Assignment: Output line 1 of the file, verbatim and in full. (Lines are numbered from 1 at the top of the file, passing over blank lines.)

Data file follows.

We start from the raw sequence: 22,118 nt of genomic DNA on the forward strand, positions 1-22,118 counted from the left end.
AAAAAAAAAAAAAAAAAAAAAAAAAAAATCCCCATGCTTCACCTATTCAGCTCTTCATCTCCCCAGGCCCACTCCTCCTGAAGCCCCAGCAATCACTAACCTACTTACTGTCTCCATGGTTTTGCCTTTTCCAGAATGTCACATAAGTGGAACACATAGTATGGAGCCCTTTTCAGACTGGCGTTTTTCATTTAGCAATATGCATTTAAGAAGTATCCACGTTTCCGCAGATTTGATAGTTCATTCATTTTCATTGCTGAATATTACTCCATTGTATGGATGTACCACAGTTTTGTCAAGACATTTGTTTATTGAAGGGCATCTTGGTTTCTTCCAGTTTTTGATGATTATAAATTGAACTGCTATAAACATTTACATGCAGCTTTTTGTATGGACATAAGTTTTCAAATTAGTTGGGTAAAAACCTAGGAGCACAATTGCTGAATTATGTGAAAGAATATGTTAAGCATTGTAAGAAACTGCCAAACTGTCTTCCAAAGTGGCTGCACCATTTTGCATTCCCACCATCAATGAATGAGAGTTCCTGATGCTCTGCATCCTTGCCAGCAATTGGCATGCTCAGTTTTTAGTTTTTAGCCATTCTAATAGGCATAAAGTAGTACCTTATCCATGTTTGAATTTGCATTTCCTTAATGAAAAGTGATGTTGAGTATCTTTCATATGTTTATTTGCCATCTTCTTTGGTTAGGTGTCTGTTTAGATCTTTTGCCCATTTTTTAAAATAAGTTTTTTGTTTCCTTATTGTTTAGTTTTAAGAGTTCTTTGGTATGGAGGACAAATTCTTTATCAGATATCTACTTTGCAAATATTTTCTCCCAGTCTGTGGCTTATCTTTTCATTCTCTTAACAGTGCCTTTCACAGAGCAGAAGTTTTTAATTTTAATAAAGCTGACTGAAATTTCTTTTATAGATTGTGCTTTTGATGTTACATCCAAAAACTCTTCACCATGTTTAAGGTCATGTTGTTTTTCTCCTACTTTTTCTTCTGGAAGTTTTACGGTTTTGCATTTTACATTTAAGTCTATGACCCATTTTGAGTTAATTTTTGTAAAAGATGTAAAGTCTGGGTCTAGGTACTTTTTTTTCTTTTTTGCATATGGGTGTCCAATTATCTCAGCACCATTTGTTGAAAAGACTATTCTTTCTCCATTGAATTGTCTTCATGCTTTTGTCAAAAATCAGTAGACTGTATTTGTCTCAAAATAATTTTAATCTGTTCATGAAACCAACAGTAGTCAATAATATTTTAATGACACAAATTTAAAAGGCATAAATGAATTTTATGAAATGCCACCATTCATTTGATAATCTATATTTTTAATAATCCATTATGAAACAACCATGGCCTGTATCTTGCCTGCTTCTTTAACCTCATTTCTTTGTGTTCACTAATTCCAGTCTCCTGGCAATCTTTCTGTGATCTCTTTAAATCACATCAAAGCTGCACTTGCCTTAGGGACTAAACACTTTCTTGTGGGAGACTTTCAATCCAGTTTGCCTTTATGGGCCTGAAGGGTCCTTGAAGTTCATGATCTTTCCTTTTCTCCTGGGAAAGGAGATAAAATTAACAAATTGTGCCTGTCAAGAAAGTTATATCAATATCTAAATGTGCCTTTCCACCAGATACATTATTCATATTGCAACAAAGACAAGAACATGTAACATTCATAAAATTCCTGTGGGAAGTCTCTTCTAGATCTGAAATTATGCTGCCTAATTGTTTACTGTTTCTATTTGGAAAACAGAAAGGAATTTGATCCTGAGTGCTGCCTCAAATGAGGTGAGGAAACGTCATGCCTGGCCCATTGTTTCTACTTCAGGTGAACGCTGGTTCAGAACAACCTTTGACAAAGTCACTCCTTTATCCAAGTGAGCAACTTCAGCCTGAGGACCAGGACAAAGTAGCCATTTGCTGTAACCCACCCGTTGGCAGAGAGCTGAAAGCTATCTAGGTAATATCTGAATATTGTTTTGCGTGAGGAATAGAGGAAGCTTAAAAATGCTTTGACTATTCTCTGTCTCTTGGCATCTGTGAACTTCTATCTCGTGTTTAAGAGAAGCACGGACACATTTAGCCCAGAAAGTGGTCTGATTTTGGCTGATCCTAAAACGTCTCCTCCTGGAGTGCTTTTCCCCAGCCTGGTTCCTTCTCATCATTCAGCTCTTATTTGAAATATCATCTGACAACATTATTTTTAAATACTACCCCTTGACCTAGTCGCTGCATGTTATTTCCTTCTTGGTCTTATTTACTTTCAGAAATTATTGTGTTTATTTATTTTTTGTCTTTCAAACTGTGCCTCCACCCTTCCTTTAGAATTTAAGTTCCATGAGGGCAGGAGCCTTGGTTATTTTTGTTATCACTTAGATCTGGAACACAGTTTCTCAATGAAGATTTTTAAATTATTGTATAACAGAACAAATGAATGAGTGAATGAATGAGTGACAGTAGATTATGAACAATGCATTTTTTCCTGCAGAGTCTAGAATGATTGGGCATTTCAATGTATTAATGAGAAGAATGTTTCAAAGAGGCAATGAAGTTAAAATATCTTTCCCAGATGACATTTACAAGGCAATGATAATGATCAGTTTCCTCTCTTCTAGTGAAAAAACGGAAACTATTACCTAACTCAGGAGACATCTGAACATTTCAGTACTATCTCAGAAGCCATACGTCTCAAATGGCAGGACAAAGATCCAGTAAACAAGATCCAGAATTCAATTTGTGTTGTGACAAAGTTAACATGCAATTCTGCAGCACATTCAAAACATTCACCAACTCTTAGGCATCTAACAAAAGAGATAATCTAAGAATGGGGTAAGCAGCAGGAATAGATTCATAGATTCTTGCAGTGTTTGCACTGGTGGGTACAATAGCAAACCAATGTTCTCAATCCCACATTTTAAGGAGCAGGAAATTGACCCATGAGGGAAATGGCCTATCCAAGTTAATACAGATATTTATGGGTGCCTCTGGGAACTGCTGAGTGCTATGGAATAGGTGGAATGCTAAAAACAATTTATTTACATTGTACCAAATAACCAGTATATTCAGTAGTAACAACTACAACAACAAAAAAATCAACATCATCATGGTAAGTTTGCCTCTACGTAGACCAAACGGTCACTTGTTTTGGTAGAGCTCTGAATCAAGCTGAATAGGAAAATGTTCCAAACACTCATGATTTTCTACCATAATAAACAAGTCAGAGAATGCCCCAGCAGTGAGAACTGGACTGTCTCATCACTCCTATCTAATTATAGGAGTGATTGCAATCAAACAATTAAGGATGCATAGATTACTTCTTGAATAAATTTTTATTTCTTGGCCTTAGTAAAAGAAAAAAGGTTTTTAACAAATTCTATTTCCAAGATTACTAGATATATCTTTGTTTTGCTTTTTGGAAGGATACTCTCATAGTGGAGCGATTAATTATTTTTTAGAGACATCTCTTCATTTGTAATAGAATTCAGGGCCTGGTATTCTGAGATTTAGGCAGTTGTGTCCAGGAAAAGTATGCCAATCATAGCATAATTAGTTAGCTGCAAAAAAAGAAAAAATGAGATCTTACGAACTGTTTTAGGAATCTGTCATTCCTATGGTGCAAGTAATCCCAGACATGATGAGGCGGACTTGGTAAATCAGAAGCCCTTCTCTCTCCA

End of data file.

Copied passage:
We start from the raw sequence: 22,118 nt of genomic DNA on the forward strand, positions 1-22,118 counted from the left end.